- Democratic presidential contender Pete Buttigieg promises a "new era for Latinos," including a rollback of a number of President Trump's policies.
- "Whether it is the disenfranchisement of the people of Puerto Rico or Latino neighborhoods denied access to clean air and water, Latinos in the United States have been burdened for too long by a legacy of systemic discrimination," Buttigieg says.
- The plan rehashes elements of the "Douglass Plan," or Buttigieg's agenda for the nation's black population, by calling for bigger investments in Latino-owned businesses with a $10 billion fund for minority entrepreneurs.
Democratic presidential contender Pete Buttigieg unveiled a proposal on Monday pledging a "new era for Latinos," including a rollback of a number of President Donald Trump's policies.
"Whether it is the disenfranchisement of the people of Puerto Rico or Latino neighborhoods denied access to clean air and water, Latinos in the United States have been burdened for too long by a legacy of systemic discrimination," Buttigieg wrote in the plan.
"It is for this reason that our campaign has woven policies to support and empower the Latino community throughout the plans we have released. Now, we are committing to do even more."
Buttigieg, the mayor of South Bend, Indiana, is in fourth place in national surveys of the Democratic presidential primary. Despite his appeal among white voters in the early contest states of Iowa and New Hampshire, he has had trouble connecting with Americans of color, including black and Latino voters, which are both key voting blocs.
According to a recent national survey conducted by Quinnipiac University, 29% of Hispanic voters view Buttigieg favorably, compared to 50% for former Vice President Joe Biden, 55% for Sen. Bernie Sanders, I-Vt. and 35% for Sen. Elizabeth Warren, D-Mass.
Donald Trump is seen as favorable by 30% of Hispanic voters, but has a much higher unfavorable rating than Buttigieg, at 66% compared to 27%. More than 40% of Hispanic voters told Quinnipiac that they had not heard enough about Buttigieg to form an opinion.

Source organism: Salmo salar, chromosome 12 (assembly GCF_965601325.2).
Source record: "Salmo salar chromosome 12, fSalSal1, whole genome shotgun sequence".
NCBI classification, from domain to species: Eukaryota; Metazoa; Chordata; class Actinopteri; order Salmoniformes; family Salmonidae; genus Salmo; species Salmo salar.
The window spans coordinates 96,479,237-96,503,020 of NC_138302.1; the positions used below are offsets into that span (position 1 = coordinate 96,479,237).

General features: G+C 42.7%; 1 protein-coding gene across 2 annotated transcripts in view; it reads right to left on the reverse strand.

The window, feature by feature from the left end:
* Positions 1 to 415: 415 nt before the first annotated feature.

His plan released on Monday rehashes elements of previously released proposals, including his "Douglass Plan," or his agenda for the nation's black population.
Among the proposals included in both plans is a call for bigger investments in Latino-owned businesses using a $10 billion fund for minority entrepreneurs, and a proposal to award 25% of federal contracting dollars to underrepresented groups, including Latinos.
The new plan also calls for a reversal of a number of Trump policies such as the so-called "public charge rule," and an effort by the administration to tighten work requirements for the nation's food stamp program that was made public earlier this month.
And he will "remedy the harms" caused by Trump's push to include a citizenship question on the 2020 census by investigating whether Latinos are undercounted, he said, and work to address the effects if so.
The public charge rule, currently blocked by federal courts, would make it more difficult for low-income immigrants to obtain green cards. The Supreme Court ruled that Trump could not add a citizenship question to the census in June.
Buttigieg, who has previously called for a "grand bargain" on immigration, reiterated his support for a "path to citizenship" for the 11 million undocumented immigrants in the U.S.
"Undocumented people are Americans in every way except one — they are not citizens and often have no pathway to citizenship. Pete will support legislation that provides a mechanism to legal status and ultimately citizenship," the plan reads.
That pathway would be available to the so-called "Dreamers," or those protected by the Obama-era Deferred Action for Childhood Arrivals program, as well as those with Temporary Protected Status, according to the plan.
The campaign also wrote in the plan that Buttigieg will increase funding to Puerto Rico's Medicaid program — funding it the same way the programs are funded in the 50 states and the District of Columbia — and will eliminate the five-year waiting period for Medicaid and other health programs for green card holders.
The plan has an emphasis on Latino business owners, and specifically references a South Bend ice cream shop started by two Mexican immigrants that Buttigieg said has become "emblematic of the vital role that South Bend's Latino community has played in the life of our city."
Turning to data, the plan notes that Latinos are 50% more likely to start a business than white people, and that those businesses tend to grow faster.
"Despite these contributions, Latinos have been subjected to relentless and bigoted attacks by this President and his administration," Buttigieg wrote. "A man who launched his campaign slurring Mexican immigrants and questioning the impartiality of a Mexican-American judge has since unleashed a crude crusade of cruelty and harassment, and inspired others to do the same."